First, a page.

Overlanding Jeep suspension upgrade put to the test

Categories: Media

So, one question that seems to find its way in every conversation around the campfire is “What is the first modification you would do to your Overland Vehicle?”

Blanche Lamprecht (a_jeep_in_africa) explains how the Ironman 4×4 Suspension Upgrade changed his overlanding experience for the better:

Well this is just my personal opinion from what I have experienced in the past on some of the trips we been on, with many different people and vehicles, the first thing I would do is suspension.

When doing any form of overland travel, we tend to load the vehicle, I am not talking when it comes to winches and rooftop tent, battery systems and, I am just talking about things we pack when starting out with this lifestyle. We don’t realize the weight we are loading into these vehicles, and the strain we are putting on our suspensions. My first ever trip was in a stock jeep no fridge, no battery system nothing, just a ground tent and a cooler box, blow up mattress and some bedding, and the car was loaded to the brim. There was hardly space for Amy and me in the car, we took everything except the kitchen sink. The poor car was drooping in the back with all the weight I’d put in it. As time goes on, we start packing better and leave the stuff we don’t use, but there is still a lot of weight carried by the vehicle if we are going on 10 – 15-day trip.

Now, this is some serious weight you are packing, with the standard suspension and not even fully loaded the car was losing 30 mm in ride height. Now imagine adding a full tank of gas, food for a week, clothes, cookware the list goes on and on. It was so bad that we were scraping the bottom of the Jeep on very easy tracks and so was our friends who was even lower than us in their Jeep Cherokee limited. As we got more confident and really taking to this 4×4 / Overlanding lifestyle we wanted to do more and go more remote, so we invested in fridges, better tents, awnings, we even built our own draw systems and without thinking about how adding a fridge of 30kg, a battery of 25kg will affect the cars handling. I mean it’s just a battery and a fridge, but boy o boy it does. For you to carry all the things you need to upgrade your suspension and your loading capacity. You don’t need to go crazy with regards to amount of lift, the sweet spot for me is 2inch to 2.5 inch, anything above that is overkill and to accommodate anything more than a 2.5 inch you will need to make a lot modifications to your car for it to run properly, which will cost more unnecessary money, we talking driveline upgrade, offset wheels, bigger tyres and the list goes on. For me a good touring setup is a 2 -2.5 lift with heavy duty coils.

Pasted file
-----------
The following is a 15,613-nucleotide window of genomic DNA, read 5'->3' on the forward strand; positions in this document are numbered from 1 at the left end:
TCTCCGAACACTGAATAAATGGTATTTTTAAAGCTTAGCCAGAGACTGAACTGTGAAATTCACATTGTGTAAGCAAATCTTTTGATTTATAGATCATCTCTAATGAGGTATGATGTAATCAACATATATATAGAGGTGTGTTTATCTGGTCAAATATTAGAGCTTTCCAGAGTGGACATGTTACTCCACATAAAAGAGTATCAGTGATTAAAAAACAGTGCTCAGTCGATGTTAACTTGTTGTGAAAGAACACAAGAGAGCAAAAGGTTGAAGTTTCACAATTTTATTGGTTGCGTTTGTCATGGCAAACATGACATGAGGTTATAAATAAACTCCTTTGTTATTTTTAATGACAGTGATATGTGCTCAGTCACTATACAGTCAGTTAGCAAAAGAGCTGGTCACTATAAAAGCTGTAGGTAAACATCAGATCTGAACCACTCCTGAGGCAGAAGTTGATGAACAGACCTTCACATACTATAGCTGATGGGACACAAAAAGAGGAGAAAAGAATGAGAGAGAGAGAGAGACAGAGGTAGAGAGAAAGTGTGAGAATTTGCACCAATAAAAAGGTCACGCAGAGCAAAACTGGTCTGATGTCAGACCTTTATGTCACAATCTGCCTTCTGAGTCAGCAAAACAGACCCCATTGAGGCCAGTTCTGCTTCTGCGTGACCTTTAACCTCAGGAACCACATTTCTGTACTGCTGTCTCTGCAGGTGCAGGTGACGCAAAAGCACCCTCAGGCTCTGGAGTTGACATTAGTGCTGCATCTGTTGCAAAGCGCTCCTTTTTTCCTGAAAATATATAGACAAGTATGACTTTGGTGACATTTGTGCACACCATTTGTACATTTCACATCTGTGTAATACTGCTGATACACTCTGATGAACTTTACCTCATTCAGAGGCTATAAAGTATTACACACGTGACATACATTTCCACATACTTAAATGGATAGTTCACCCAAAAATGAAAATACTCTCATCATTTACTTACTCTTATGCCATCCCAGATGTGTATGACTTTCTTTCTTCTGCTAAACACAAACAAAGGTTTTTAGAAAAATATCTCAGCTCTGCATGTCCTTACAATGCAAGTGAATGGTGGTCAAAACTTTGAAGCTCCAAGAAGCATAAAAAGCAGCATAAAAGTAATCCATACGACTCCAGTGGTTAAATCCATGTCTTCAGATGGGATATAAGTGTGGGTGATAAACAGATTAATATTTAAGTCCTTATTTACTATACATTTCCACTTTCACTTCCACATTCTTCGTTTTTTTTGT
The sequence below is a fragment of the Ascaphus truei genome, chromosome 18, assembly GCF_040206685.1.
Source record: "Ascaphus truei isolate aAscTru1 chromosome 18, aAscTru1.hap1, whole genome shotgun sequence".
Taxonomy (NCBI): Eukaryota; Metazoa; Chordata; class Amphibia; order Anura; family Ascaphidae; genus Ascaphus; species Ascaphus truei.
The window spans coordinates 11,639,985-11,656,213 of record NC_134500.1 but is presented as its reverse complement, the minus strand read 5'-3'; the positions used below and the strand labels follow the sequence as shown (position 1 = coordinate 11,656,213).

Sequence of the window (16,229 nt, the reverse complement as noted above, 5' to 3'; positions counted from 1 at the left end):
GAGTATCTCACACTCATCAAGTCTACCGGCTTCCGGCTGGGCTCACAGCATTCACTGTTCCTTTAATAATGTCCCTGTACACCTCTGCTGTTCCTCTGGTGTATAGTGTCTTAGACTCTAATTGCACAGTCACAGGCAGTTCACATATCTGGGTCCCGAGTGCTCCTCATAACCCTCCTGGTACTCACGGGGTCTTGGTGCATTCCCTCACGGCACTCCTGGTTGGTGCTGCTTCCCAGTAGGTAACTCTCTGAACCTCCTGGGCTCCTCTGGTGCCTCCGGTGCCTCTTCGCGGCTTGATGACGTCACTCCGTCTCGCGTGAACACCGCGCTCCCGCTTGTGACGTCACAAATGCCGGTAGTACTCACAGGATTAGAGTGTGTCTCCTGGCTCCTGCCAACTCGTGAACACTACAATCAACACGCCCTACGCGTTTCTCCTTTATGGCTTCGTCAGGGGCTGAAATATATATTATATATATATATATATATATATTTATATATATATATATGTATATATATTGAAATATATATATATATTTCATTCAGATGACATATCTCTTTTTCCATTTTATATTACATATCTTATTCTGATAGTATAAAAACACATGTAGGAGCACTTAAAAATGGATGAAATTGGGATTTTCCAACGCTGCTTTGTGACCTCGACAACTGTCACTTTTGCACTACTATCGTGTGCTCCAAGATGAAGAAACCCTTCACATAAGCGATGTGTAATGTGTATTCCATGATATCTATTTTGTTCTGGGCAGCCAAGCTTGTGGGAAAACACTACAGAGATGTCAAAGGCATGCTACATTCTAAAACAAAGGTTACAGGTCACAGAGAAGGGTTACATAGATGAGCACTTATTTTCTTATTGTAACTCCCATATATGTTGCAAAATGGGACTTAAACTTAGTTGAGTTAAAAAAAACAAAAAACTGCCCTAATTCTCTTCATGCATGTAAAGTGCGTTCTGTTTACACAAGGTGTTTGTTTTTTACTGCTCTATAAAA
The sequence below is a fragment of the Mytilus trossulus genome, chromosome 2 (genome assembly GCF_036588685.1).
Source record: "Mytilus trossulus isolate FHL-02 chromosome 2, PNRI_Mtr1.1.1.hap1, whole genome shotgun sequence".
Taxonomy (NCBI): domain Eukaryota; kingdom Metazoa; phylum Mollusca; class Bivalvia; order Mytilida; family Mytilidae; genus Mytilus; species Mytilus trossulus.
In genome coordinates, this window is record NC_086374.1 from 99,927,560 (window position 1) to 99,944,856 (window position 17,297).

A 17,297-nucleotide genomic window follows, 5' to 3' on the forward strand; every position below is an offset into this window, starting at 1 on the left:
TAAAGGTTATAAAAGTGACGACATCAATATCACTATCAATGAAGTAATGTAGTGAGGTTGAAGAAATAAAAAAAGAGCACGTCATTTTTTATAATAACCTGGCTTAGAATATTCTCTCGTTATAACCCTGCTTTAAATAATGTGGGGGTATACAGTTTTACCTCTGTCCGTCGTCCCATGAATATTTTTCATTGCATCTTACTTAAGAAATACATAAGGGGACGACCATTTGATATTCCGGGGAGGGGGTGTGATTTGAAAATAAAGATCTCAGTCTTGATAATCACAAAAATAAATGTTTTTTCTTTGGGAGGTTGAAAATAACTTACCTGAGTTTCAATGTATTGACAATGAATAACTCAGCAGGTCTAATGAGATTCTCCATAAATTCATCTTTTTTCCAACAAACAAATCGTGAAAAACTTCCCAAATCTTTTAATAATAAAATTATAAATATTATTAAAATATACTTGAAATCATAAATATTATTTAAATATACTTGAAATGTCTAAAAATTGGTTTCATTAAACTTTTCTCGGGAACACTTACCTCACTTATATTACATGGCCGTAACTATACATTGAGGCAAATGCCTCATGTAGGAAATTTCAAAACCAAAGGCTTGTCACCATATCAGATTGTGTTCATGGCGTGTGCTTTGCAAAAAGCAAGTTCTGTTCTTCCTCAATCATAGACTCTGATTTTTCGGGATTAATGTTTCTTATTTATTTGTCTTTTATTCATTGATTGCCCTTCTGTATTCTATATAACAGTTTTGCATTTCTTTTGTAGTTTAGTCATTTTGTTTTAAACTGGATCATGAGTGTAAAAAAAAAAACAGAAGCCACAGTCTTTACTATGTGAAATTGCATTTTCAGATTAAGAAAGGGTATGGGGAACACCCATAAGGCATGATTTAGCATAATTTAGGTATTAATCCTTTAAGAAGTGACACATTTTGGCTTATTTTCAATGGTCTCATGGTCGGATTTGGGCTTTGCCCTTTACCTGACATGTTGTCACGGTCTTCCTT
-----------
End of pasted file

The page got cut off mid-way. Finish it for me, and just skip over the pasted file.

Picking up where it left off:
After installing our Ironman 4×4 suspension our Jeep fully loaded was sitting 70mm higher than on the standard suspension when measured. That just show how important heavy-duty coils are on an Overland vehicle. Our Jeep is pretty much on GVM when loaded fully as we now running a rooftop tent, which put the weight high on the car, but with the heavy duty coils I don’t even notice the tent. Our new suspension setup allows us to carry an extra 240kg on the back and 120kg on the front for when you are adding winches and off-road steel bumpers. You cannot build an Overland Vehicle with out upgrading your standard suspension.

We have been testing the Ironman 4×4 suspension on our Jeep Wrangler for about 4 months now and so far, so good.  Our last trip big trip was end of June where we tackled 3 world heritage sites in one go, which forced us to put the Jeeps new suspension to the test. In this trip we’ve experienced a bit of everything from sand driving, tar, rocky climbs, very corrugated gravel roads, which will carry on for miles at a time to very good gravel roads, and I must admit the suspension was handling everything we were throwing at it.  There were no signs of the shocks fading or the feeling that were losing control of the vehicle, even when we went over the Kouga mountains via the Jeep Track leading into the Baviaans, the Jeep was stable on and off camber climbs and rock steps, even with the rooftop tent on there.

I’ve seen this time and time again, when coming back after a trip people in our convoy upgrade their suspension the following week. On our most recent trip mates of ours Myles and Fiona drove their stock standard Jeep Wrangler and after every day’s drive Myles came to me and said he needs to do his suspension. We’ve been on 4 trips now in the recent year and after every trip someone in our convoy upgrades their suspension after getting back. That must stand for something.

To get back to the question, before you go and spend a fortune on spotlights, lightbars and off-road bumpers it’s important to get your car ready to carry all the extra’s you will be adding by getting a proper suspension installed. It’s like building a house, you need to get a solid foundation first before you can build on it, and it’s the same when building an Overland tourer, you need to have a good base to build from. Thus, saying by adding a good suspension it will make your car not only drive better but will prolong your vehicles longevity.

Now the fun begins as you can now add things to your truck because it’s now the car will be able to carry everything you throw at it. And don’t go for a body lift or spacers, you need HEAVY DUTY coils, something that is designed to take extra weight and designed to take the punishment we put these vehicles through. Your standard suspension is not designed to carry 4 people, fridges, extra batteries and a weeks’ worth of gear and then go and tackle serious terrain. Get your vehicle ready to take on anything with a good suspension like the guys Ironman 4×4 provide.

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